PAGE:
We’ve just launched ‘Home Front Stories’, a resource uncovering little-known experiences of British life during the First World War. We are presenting this research in a rather unique way – in the form of a fictional town called Great Wharton.
Why a fictional town?
At The National Archives we are continuously exploring new ways for people to engage with our records. In recent years we have created an interactive map of the global impact of the First World War and an award-winning exploration of the Magna Carta, to name but two.
For ‘Home Front Stories’ we wanted to try a different approach, one that would appeal to a broad range of people of all ages and showcase the unique research that went into the project.
Research and design
When it came to designing Great Wharton, we focused on authenticity (making sure the features looked appropriate for the time) over accuracy (copying the design of specific buildings).We began by researching late-Victorian and Edwardian town architecture to get an idea of what typical buildings of the era looked like – the church, the post office and shop, the police station, houses, farms, railways and – of course – the local pub. Some of these buildings would have been appropriated for wartime use, such as the school and the factory, so we paid particular attention to those.
To construct the buildings we began with a set of basic 3D models, which were modified in Photoshop to add the required level of era-appropriate architectural detail.
For the propaganda we referred to our image library and incorporated genuine Edwardian advertising and wartime posters directly onto some buildings.
Inevitably, some of the props, such as the steam-powered crane and the egg train, were so specific to the age they needed to be created from scratch. Throughout this process we tried to keep the models as grounded as possible, avoiding any anachronisms that may have made Great Wharton look unrealistic.
Populating Great Wharton
At the same time as creating the buildings, we began work on the characters that were to live in Great Wharton. Since many of them had specific wartime roles– munitions workers, nurses and scouts – we had to research the uniforms and typical dress of wartime occupations. Even though the characters are stylised, we wanted to keep the same level of believability that we included in our approach to the buildings. The end result is quite a diverse cast of characters from all walks of life.
Once we had finished the basic architecture of Great Wharton and populated its streets with characters we moved on to developing the actual site.
Creating a fictional town presented the web team with a number of unique challenges. As with all National Archives’ sites, ‘Home Front Stories’ needed to be both responsive (fully functional on everything from the largest desktop to the smallest mobile, and accessible for all users regardless of their skill and ability.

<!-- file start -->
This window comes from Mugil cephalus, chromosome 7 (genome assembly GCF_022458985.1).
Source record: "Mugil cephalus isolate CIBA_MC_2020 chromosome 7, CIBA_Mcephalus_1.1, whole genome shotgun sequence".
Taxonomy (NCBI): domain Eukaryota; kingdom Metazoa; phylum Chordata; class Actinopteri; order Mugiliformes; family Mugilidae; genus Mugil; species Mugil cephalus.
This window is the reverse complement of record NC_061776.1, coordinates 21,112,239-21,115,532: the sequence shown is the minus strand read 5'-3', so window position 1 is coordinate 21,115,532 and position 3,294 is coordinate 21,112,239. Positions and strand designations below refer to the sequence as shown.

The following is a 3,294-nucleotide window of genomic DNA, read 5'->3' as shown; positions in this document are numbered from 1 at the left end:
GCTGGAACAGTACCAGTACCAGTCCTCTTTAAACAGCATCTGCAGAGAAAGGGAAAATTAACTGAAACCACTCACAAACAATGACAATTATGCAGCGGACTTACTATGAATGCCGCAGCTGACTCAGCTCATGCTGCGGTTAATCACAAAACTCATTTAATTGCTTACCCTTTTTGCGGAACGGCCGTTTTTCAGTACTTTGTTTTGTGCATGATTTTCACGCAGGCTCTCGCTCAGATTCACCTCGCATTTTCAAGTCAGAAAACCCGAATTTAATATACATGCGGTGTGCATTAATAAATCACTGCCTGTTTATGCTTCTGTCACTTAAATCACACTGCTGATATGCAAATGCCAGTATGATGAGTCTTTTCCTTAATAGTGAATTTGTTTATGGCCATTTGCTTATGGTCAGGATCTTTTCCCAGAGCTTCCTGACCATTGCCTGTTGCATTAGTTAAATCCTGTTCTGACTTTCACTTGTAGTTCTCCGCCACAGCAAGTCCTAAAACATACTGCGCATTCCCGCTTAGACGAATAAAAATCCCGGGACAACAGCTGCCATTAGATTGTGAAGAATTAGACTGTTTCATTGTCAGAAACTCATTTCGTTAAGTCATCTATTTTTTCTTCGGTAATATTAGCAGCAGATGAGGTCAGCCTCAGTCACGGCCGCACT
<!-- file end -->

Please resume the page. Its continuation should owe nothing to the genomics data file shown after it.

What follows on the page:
The biggest challenge facing the developers was how people would navigate the town, especially given the multitude of devices currently in use.
The solution was to approach Great Wharton as if it was a giant pin board: we fixed stories to buildings and characters using markers. This allows users to drag the town freely with their mouse (or finger) and click on a story they’d like to read.
For mobile devices, in particular, we needed to find a way to download the town without penalising the user with lengthy loading times. Taking inspiration from mapping platforms, we sliced the background into tiles which load in sequence, reducing the initial load times. This allows for a more seamless experience, even on a slow connection.
Since the stories and other pages needed to be editable we chose WordPress to manage the content. This gave our editors autonomy over the updates and allowed the developers to concentrate on making the website as accessible as possible.
Wherever possible the web team uses free and open-source technology. For ‘Home Front Stories’ we utilized our existing framework – WordPress, PHP, HTML5 and CSS – to ensure compatibility with the rest of The National Archives’ website.
For the draggable navigation we used an HTML5 animation engine called Greensock GSAP. This offered much smoother interaction than our initial choice of jQuery, as well as considerable performance benefits on touch devices, such as tablets and smartphones.
The background tiles are served by a library called jQuery-Tiles. The tiles themselves were created and optimised using ImageMagick to make them download as fast as possible, even on slow connections.
You can explore Great Wharton now- and let us know what you think.